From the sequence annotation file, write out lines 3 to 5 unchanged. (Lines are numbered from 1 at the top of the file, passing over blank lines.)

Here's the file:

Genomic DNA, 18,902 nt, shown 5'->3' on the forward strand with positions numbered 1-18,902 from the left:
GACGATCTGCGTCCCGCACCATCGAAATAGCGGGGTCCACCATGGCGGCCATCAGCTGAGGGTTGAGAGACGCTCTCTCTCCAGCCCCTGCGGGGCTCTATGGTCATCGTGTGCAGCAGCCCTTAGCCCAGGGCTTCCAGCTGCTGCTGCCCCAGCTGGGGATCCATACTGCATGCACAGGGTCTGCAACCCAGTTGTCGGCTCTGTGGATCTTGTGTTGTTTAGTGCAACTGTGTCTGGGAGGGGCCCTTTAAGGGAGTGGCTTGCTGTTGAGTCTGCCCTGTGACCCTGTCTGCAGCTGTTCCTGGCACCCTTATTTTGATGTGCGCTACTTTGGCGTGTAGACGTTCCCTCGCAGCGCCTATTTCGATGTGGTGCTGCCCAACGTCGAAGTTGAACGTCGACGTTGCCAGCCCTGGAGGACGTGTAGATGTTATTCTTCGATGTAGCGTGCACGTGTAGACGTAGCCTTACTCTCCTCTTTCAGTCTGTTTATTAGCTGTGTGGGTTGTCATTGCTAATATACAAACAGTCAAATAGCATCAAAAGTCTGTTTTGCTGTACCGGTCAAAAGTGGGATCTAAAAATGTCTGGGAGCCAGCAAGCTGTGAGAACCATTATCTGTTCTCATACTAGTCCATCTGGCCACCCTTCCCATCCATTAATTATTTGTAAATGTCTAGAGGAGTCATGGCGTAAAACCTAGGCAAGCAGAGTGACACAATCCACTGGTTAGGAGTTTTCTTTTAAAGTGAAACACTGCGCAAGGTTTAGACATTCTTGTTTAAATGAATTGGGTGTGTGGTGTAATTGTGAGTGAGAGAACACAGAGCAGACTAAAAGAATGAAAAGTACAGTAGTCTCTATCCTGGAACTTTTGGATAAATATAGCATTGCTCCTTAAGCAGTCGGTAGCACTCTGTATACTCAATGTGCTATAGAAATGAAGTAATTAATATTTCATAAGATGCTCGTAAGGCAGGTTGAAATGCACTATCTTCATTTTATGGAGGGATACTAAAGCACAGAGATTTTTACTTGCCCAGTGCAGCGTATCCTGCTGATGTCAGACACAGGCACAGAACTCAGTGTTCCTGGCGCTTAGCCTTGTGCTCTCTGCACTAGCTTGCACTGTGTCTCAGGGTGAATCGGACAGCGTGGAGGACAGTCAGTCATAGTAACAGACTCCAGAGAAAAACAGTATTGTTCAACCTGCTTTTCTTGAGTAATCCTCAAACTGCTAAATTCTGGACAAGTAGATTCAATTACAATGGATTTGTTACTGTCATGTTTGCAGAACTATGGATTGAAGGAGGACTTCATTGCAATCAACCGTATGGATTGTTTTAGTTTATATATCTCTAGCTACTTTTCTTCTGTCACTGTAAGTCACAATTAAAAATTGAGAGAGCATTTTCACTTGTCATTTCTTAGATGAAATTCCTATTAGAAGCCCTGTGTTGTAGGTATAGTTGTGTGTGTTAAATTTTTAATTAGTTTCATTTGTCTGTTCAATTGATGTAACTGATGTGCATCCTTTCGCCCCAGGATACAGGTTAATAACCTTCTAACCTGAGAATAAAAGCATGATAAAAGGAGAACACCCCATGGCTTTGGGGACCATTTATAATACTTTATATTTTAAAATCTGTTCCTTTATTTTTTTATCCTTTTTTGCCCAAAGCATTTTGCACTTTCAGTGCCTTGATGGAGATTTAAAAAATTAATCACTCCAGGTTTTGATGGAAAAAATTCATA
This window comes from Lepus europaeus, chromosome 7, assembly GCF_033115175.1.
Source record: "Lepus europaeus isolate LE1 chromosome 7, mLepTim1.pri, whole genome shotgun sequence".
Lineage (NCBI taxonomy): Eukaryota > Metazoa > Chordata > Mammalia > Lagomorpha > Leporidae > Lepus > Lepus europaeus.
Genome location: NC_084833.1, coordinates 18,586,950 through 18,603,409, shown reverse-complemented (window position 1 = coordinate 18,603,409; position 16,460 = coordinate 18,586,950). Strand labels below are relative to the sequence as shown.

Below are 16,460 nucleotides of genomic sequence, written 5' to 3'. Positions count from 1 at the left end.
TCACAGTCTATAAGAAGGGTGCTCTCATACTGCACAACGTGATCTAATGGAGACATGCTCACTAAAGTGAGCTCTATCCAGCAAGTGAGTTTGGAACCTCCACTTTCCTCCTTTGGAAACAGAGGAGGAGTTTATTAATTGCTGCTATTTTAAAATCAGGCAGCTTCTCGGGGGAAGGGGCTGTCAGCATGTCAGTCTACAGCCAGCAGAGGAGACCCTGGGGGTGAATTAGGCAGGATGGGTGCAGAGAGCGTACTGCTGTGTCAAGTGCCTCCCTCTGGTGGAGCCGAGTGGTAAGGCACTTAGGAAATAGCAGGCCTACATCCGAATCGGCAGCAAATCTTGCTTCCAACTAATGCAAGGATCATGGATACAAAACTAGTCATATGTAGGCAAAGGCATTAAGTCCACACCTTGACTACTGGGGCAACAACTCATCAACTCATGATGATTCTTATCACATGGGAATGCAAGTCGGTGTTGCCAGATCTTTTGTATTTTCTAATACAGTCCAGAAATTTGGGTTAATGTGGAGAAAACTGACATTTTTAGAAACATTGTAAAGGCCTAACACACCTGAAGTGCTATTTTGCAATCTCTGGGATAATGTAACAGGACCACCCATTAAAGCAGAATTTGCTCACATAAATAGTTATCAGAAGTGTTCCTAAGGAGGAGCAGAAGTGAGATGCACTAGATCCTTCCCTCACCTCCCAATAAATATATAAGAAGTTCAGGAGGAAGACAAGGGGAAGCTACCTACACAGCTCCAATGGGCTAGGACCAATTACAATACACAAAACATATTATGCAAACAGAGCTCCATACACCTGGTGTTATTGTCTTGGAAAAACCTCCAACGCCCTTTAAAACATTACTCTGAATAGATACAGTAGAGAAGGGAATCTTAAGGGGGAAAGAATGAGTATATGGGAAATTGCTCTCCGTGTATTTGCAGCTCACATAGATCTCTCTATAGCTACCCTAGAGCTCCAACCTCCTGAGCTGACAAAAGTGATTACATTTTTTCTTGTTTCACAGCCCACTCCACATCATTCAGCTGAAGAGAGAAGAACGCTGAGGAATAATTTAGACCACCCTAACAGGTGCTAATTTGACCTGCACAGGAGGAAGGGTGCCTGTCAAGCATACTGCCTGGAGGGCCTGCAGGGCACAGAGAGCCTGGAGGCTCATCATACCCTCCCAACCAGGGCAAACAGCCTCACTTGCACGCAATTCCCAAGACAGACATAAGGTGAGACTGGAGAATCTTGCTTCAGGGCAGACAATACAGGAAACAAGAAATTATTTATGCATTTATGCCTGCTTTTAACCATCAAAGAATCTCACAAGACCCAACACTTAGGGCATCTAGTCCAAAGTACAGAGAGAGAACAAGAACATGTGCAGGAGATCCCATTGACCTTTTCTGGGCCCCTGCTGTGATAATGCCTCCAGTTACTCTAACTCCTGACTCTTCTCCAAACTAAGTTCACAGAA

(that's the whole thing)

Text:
This window comes from Lepus europaeus, chromosome 7, assembly GCF_033115175.1.
Source record: "Lepus europaeus isolate LE1 chromosome 7, mLepTim1.pri, whole genome shotgun sequence".
Lineage (NCBI taxonomy): Eukaryota > Metazoa > Chordata > Mammalia > Lagomorpha > Leporidae > Lepus > Lepus europaeus.